Gym-class backers cite obesity rate; foes urge more learning
Bill would make it required course
Enforcing physical education requirements for public schools would crowd out students’ opportunities to take advanced academic courses and put them at a disadvantage as they prepare for college, a Newburyport School Committee member testified yesterday at the State House.
Members of the city’s school board made their case as they urged lawmakers to reject efforts backed by a coalition to include gym as a required course.
“We limit the academic choices students can make so they can play volleyball during the school day,’’ said Bruce Menin, vice chairman of the School Committee.
Menin, testifying at a hearing of the Committee on Education - with only three of the committee’s 17 members on hand - said “stagnant’’ state aid to schools has limited the ability of students in Newburyport to take courses such as advanced placement chemistry and advanced placement physics.
Cutbacks have forced Newburyport parents to pay for their children to participate in after-school sports, Menin added, asserting that it was unfair for those students to be required to take gym classes during the day.
But gym teachers, the Massachusetts Teachers Association, public health advocates, and other backers of legislation to enforce minimum physical education standards in all grades and all public schools described a “public health crisis’’ in Massachusetts of obese and overweight children that could be alleviated by required physical education.
“We’re essentially playing with our children’s life expectancy,’’ said Valerie Bassett, executive director of the Massachusetts Public Health Association.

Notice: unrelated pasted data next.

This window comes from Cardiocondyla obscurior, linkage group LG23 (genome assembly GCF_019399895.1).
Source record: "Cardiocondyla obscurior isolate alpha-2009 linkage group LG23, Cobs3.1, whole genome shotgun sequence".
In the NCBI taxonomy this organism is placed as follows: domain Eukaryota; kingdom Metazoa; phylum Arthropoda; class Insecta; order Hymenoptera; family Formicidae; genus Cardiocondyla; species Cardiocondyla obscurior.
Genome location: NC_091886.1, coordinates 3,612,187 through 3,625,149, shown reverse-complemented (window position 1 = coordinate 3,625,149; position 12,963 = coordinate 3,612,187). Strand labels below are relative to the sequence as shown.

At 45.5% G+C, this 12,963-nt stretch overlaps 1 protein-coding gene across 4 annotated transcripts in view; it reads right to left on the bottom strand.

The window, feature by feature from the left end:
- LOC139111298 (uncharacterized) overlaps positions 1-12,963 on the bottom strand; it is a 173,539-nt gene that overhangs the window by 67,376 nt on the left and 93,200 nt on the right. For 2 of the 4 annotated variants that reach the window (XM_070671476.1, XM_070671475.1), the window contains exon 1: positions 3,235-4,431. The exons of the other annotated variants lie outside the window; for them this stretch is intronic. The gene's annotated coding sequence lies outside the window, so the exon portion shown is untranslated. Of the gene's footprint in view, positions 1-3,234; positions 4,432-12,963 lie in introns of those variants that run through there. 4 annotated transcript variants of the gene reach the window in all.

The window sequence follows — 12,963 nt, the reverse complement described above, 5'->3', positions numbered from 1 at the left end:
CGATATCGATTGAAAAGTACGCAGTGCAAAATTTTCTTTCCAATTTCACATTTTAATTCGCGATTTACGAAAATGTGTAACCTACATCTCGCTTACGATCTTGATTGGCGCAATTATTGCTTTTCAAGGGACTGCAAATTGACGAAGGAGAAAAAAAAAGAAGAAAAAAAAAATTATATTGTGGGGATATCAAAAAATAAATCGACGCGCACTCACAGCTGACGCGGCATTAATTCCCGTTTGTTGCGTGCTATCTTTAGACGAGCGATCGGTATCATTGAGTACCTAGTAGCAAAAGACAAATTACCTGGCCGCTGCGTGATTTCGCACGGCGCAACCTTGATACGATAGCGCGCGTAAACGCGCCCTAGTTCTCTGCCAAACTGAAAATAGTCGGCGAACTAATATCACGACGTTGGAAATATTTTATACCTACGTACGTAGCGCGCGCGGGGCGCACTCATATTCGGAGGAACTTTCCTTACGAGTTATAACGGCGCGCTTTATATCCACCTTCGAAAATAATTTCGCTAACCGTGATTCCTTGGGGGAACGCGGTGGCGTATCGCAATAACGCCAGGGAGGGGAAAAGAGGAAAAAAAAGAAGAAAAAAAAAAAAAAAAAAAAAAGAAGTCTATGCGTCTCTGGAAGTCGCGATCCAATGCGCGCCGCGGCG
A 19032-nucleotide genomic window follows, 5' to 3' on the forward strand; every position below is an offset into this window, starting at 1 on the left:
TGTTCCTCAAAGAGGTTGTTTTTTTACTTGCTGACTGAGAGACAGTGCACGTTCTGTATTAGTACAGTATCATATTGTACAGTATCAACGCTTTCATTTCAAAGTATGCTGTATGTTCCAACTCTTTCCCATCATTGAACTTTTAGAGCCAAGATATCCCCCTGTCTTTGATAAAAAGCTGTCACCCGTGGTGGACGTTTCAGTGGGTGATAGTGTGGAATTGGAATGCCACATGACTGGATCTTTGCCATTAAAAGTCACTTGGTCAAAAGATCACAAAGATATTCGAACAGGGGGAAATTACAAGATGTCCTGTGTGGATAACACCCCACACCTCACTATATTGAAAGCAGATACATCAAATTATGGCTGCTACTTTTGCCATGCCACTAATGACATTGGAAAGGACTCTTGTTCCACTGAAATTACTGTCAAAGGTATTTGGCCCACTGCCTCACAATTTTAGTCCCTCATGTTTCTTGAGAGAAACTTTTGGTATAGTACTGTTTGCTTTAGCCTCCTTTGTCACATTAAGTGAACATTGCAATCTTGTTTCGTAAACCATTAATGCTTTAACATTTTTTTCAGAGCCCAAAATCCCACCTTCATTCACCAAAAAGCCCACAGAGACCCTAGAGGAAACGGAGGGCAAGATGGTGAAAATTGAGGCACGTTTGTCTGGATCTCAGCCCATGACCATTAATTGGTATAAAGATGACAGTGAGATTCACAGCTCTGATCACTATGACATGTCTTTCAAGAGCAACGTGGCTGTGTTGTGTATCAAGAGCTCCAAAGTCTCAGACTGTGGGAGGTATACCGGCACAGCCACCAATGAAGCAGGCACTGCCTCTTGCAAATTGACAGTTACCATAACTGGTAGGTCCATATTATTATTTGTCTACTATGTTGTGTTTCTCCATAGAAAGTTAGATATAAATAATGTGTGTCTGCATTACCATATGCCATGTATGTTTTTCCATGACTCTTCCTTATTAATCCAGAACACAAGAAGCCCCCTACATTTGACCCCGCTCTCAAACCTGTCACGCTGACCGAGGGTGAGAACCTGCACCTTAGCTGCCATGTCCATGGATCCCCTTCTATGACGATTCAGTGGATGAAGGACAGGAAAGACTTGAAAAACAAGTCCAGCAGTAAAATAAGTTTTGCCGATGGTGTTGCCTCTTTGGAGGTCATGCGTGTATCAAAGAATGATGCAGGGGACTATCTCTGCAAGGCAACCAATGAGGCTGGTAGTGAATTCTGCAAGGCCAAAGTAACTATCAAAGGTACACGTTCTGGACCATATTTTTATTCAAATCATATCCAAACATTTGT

The bill, filed by state Senator Thomas McGee, Democrat of Lynn, and cosponsored by 15 colleagues, would ban waivers from physical education, require the appointment of a state official to ensure compliance with the law, and include a review of all physical education standards.
Although physical education is required in Massachusetts schools, state regulations set no minimum time requirements for students to participate, and budget crunches have led some districts to scale back or eliminate their programs.
The Boston Foundation, which testified in support of mandating minimum time requirements for gym class, estimated that in 2009, half of the students in Massachusetts public schools took no physical education classes. Today, it said, 30 percent of Boston public schools offer no gym classes at all.
“These kind of stats show that there is a country in crisis right now,’’ said state Representative Gloria Fox, a Boston Democrat, who described a “junk food epidemic’’ in schools. Fox backed a separate bill that would also require minimum levels of physical education and activity in schools.
State Representative David Vieira, Republican of Falmouth, wondered whether students who participate in after-school sports should be able to waive gym requirements to enable them to focus on academics during the school day. But advocates for required physical education argued that gym classes employ specific, measurable standards.